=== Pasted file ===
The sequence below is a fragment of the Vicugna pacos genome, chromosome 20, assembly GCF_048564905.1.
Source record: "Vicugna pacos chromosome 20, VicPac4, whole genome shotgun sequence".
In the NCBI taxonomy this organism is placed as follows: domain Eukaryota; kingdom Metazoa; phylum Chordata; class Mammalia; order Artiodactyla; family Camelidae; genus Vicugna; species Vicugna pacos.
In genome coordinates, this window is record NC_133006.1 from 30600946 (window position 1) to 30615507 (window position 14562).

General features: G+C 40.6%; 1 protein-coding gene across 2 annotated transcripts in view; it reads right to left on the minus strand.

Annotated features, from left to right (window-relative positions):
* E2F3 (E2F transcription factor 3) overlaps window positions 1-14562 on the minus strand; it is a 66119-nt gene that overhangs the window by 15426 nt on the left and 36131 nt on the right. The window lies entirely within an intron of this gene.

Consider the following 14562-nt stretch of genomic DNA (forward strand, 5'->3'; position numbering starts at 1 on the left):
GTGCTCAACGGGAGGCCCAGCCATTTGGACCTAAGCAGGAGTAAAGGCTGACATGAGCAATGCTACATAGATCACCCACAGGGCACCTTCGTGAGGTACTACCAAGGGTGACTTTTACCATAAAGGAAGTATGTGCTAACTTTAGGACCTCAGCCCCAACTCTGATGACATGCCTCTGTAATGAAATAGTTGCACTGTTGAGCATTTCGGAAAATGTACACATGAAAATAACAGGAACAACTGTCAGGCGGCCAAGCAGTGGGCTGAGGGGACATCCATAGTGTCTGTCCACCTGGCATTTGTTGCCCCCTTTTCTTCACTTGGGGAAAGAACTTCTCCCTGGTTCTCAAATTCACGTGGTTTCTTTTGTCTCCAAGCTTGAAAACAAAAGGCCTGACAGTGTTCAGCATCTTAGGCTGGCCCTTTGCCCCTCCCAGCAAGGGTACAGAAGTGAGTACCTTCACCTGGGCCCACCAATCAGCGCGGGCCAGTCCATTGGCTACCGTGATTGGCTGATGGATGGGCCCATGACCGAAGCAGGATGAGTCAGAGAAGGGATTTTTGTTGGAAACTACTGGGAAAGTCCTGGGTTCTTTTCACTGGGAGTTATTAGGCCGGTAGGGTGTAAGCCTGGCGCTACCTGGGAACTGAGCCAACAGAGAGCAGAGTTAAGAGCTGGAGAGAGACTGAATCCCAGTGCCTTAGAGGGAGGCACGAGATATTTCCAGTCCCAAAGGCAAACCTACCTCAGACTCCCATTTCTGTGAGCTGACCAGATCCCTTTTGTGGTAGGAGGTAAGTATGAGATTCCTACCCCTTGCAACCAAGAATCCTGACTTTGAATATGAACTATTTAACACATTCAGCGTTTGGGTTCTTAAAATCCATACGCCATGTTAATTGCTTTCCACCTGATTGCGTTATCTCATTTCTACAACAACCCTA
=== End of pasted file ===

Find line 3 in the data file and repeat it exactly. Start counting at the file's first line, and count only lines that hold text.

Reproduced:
In the NCBI taxonomy this organism is placed as follows: domain Eukaryota; kingdom Metazoa; phylum Chordata; class Mammalia; order Artiodactyla; family Camelidae; genus Vicugna; species Vicugna pacos.